To Grandmother’s House We Go

gmas house

[Disclaimer: I’m writing today with a terrible head cold and hoping it all makes sense.]

Now that summer has finally arrived and I’m planning my holidays, I’ve been thinking about my childhood summer vacations with my family in the 1970s and ‘80s. Every few years, we’d drive from our home in Ottawa, Ontario, to Vancouver, BC, to visit my grandmother – a cross-country trip of 2,991 miles that took us through the forests of Ontario, the wide-open prairies, and finally the magnificent Rocky Mountains before we reached the west coast.

My grandmother’s house was built by my grandfather in 1949 on the gorgeous University of British Columbia endowment lands. My mom and her brother and sister grew up there. Grandpa died in 1969, and Grandma passed away fifteen years ago. She was a wonderful person, and I remember her home with a great deal of affection. Unfortunately, the house was demolished after it was sold.

The house may be gone, but the details still exist in my memory. The rippled texture of the wall paneling. The marbled vinyl floor tiles. The 1940s-style kitchen cupboards. I remember the particular echo of the rooms, and the warmth from the sunlight pouring through the windows. Upstairs, an old console radio stood next to the door leading to a stuffy attic that was cluttered with dusty treasures (vintage dolls, an old wool bathing suit, Grandpa’s glass eye!). An heirloom family portrait from about 1900 hung over the fireplace in the den, and the bookcase held a collection of antique books with ancestral signatures scrawled inside the covers. Some of those books are now on my bookshelf, the portrait hangs in my parents’ hallway, and Grandma’s table and chairs are in my living room.

My favourite memories of our summertime visits are mundane ones. Trying on my mother’s old clothes (and cat-eye glasses). Playing croquet on the back lawn with my sister and cousins. Lying on the grass and staring up at the blue sky, completely relaxed and absorbed in the sun-streaked clouds. The almost hypnotic procedure of collecting huckleberries off the bushes beside the driveway. Wandering the neighbourhood and admiring the extravagant gardens. A short walk took you to the UBC campus where my parents met in 1964. The ocean shoreline and coastal mountains were a few minutes’ drive away.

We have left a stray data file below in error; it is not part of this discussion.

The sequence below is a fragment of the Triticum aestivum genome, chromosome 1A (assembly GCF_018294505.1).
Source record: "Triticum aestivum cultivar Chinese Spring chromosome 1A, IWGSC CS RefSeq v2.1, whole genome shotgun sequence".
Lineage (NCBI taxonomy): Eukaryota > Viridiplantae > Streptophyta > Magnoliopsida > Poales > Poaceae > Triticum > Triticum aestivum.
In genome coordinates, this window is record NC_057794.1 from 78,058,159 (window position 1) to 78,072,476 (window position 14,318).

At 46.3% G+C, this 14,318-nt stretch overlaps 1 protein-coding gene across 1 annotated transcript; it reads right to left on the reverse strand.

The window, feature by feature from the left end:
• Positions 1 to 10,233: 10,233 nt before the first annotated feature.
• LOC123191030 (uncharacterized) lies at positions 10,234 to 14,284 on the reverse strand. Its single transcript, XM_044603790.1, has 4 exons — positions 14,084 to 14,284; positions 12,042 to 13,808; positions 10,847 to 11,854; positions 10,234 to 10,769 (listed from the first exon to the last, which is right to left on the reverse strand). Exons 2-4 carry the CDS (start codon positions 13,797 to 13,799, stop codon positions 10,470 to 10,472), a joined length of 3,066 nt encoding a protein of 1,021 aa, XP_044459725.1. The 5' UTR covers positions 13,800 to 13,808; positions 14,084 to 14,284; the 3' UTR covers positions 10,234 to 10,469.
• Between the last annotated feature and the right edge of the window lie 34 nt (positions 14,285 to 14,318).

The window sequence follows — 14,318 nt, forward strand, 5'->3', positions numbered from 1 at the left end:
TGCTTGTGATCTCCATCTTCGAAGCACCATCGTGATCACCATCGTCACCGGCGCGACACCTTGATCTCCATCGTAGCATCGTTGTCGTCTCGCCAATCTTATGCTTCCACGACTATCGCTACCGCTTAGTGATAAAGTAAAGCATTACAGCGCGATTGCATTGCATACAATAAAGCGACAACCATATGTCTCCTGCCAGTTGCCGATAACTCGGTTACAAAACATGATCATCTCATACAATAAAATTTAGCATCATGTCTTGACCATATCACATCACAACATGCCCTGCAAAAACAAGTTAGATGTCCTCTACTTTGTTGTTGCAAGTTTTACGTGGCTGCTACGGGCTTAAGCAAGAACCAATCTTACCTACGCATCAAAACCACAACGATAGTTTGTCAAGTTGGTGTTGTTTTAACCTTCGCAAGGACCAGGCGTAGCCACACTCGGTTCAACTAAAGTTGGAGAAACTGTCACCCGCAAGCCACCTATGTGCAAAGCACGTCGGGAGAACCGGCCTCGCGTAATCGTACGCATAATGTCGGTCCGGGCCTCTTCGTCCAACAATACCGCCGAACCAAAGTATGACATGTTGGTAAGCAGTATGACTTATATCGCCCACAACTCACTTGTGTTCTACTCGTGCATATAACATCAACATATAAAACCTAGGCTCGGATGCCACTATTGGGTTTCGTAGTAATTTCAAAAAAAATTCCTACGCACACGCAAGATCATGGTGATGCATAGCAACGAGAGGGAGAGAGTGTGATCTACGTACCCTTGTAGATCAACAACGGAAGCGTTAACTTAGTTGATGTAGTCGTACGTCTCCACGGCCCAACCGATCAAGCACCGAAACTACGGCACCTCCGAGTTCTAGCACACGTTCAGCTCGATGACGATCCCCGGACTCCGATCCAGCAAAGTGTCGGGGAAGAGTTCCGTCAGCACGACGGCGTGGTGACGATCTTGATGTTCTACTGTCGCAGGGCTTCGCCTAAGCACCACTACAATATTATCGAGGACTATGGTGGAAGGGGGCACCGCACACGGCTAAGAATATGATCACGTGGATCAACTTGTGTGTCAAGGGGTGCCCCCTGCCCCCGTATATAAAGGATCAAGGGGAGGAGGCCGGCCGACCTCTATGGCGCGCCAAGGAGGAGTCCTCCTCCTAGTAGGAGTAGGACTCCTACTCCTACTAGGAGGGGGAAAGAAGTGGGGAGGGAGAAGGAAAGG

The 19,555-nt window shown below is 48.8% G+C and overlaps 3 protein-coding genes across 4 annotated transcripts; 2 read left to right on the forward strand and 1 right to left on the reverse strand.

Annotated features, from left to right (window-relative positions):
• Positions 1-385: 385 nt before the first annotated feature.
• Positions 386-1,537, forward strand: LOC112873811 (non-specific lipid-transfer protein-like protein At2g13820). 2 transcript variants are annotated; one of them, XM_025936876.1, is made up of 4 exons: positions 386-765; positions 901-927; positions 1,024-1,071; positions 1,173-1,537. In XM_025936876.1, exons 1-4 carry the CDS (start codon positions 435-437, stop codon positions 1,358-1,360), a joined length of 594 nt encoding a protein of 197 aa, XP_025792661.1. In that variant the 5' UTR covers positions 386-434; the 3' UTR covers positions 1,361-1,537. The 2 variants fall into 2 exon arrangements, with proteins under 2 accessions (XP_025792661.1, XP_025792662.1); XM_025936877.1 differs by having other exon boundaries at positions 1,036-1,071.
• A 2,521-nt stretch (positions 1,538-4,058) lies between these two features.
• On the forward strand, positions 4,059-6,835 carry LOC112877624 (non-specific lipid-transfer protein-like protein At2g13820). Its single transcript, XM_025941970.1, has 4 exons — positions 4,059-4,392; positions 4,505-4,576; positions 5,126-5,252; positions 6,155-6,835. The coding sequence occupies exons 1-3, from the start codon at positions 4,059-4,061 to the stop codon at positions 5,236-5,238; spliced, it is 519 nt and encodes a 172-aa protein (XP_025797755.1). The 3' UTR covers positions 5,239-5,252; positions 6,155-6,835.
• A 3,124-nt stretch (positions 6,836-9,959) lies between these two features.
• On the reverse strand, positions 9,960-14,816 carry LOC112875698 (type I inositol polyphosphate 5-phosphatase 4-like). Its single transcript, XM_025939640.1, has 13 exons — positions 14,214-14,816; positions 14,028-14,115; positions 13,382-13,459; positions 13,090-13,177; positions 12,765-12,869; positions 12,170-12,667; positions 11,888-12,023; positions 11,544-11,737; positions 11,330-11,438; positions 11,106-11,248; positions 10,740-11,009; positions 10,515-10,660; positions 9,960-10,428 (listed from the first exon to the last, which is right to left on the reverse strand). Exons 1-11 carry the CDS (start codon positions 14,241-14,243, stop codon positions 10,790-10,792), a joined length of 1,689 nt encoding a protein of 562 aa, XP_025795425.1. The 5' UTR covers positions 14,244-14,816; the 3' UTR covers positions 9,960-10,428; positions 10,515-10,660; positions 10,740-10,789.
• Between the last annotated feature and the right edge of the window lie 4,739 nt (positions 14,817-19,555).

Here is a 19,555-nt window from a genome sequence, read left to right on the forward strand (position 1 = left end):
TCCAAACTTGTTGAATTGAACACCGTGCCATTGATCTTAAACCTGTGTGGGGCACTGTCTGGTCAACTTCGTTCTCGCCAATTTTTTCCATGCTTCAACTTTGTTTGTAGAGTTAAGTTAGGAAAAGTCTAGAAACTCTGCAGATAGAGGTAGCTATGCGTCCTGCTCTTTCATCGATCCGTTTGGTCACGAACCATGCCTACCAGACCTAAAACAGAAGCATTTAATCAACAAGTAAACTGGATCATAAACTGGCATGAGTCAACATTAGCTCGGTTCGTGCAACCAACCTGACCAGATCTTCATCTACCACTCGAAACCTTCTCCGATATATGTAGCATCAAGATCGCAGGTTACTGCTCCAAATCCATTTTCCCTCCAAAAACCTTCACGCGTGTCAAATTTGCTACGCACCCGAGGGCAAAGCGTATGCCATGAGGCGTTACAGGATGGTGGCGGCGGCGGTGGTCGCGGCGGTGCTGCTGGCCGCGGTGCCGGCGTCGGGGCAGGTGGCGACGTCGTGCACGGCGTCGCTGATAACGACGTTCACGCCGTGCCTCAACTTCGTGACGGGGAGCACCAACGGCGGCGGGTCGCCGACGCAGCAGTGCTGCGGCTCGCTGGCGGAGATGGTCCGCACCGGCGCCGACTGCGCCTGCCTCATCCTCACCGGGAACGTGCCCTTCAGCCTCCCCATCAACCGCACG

I wish I could take my kids to my grandmother’s house, but we’ll find different adventures, and they’ll have magical memories of their own to keep with them as they grow older.

[The painting above was done by my grandfather – my dad’s father – based on a photograph that was taken during an unusually snowy winter in Vancouver.]

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About susanrhughes

Susan R. Hughes is a USA Today bestselling author of contemporary and historical romance. She lives in Ottawa, Ontario, with her husband and three children.
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13 Responses to To Grandmother’s House We Go

  1. E. Ayers says:

    Beautiful artwork! Your grandfather was a talented artist. Loved your trip down Memory Lane. It’s amazing what children remember and what sticks with them.

    Liked by 2 people

  2. Joan Reeves says:

    A love letter to your childhood–how lovely, Susan. Such a beautiful house in the snowy setting. You should use the photo on a book cover.

    Liked by 3 people

  3. Carol says:

    Your grandfather’s painting is wonderful! Oh the memories we could share of our grandparents. I feel for ones who didn’t have a relationship with grandparents. Thanks for a peek into your past.

    Liked by 2 people

  4. leighmorgan1 says:

    What a beautiful post, Susan. Still think of grandmothers daily. They live in my heart and are never far from my thoughts. The painting is so beautiful. What a treasure! Bet that 3000 mile journey was really something to behold as well. Hope you feel better soon!

    Liked by 1 person

    • susanrhughes says:

      I don’t think I appreciated how lucky I was to travel across the country and see so many things. I’ll probably never get to do that again.

      Like

  5. Kristy says:

    Love the painting! When I was little, we’d drive from our home in northern Washington to the Bighorn Basin in Wyoming. It was so hot, my crayons would melt if I left them in the car.

    Liked by 1 person

    • susanrhughes says:

      We took our Siamese cat with us. I remember letting her lick from my ice cream cone because she was so hot. No A/C in the car in those days!

      Like

  6. stephaniequeen says:

    Beautiful picture, beautiful sentiments. There’s nothing like Grandma’s house. I still remember my grandma’s house fondly though strangers live there now. Loved it.

    Like

    • susanrhughes says:

      My dad’s parents’ house is not far from me. It was sold in about 1991, but I still sometimes dream about it.

      Like

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